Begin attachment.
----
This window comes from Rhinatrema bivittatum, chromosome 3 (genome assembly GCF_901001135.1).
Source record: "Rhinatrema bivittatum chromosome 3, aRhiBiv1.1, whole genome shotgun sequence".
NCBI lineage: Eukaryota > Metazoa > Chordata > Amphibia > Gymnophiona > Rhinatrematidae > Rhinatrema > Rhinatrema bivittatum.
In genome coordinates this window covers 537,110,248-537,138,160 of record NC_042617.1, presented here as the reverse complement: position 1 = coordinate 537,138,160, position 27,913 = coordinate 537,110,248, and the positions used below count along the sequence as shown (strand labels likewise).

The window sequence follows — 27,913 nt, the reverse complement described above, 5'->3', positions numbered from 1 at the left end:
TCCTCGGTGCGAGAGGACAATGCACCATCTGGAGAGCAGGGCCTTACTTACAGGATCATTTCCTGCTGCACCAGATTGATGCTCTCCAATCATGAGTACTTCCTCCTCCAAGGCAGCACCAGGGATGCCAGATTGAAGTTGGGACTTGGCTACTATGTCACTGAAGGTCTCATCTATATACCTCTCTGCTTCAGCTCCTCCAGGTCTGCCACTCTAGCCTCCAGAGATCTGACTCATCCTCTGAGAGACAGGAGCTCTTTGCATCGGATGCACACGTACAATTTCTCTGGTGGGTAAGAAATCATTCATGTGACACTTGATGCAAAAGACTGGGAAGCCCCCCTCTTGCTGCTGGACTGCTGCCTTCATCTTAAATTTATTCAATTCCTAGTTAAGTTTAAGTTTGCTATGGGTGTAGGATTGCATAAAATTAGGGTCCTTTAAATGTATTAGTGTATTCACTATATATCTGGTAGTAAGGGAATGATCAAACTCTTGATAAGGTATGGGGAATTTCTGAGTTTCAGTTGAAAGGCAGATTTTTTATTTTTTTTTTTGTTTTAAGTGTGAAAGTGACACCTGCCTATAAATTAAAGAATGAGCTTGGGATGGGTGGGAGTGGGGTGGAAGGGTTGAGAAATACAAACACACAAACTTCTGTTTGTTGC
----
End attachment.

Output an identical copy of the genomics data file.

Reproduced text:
This window comes from Rhinatrema bivittatum, chromosome 3 (genome assembly GCF_901001135.1).
Source record: "Rhinatrema bivittatum chromosome 3, aRhiBiv1.1, whole genome shotgun sequence".
NCBI lineage: Eukaryota > Metazoa > Chordata > Amphibia > Gymnophiona > Rhinatrematidae > Rhinatrema > Rhinatrema bivittatum.
In genome coordinates this window covers 537,110,248-537,138,160 of record NC_042617.1, presented here as the reverse complement: position 1 = coordinate 537,138,160, position 27,913 = coordinate 537,110,248, and the positions used below count along the sequence as shown (strand labels likewise).

The window sequence follows — 27,913 nt, the reverse complement described above, 5'->3', positions numbered from 1 at the left end:
TCCTCGGTGCGAGAGGACAATGCACCATCTGGAGAGCAGGGCCTTACTTACAGGATCATTTCCTGCTGCACCAGATTGATGCTCTCCAATCATGAGTACTTCCTCCTCCAAGGCAGCACCAGGGATGCCAGATTGAAGTTGGGACTTGGCTACTATGTCACTGAAGGTCTCATCTATATACCTCTCTGCTTCAGCTCCTCCAGGTCTGCCACTCTAGCCTCCAGAGATCTGACTCATCCTCTGAGAGACAGGAGCTCTTTGCATCGGATGCACACGTACAATTTCTCTGGTGGGTAAGAAATCATTCATGTGACACTTGATGCAAAAGACTGGGAAGCCCCCCTCTTGCTGCTGGACTGCTGCCTTCATCTTAAATTTATTCAATTCCTAGTTAAGTTTAAGTTTGCTATGGGTGTAGGATTGCATAAAATTAGGGTCCTTTAAATGTATTAGTGTATTCACTATATATCTGGTAGTAAGGGAATGATCAAACTCTTGATAAGGTATGGGGAATTTCTGAGTTTCAGTTGAAAGGCAGATTTTTTATTTTTTTTTTTGTTTTAAGTGTGAAAGTGACACCTGCCTATAAATTAAAGAATGAGCTTGGGATGGGTGGGAGTGGGGTGGAAGGGTTGAGAAATACAAACACACAAACTTCTGTTTGTTGC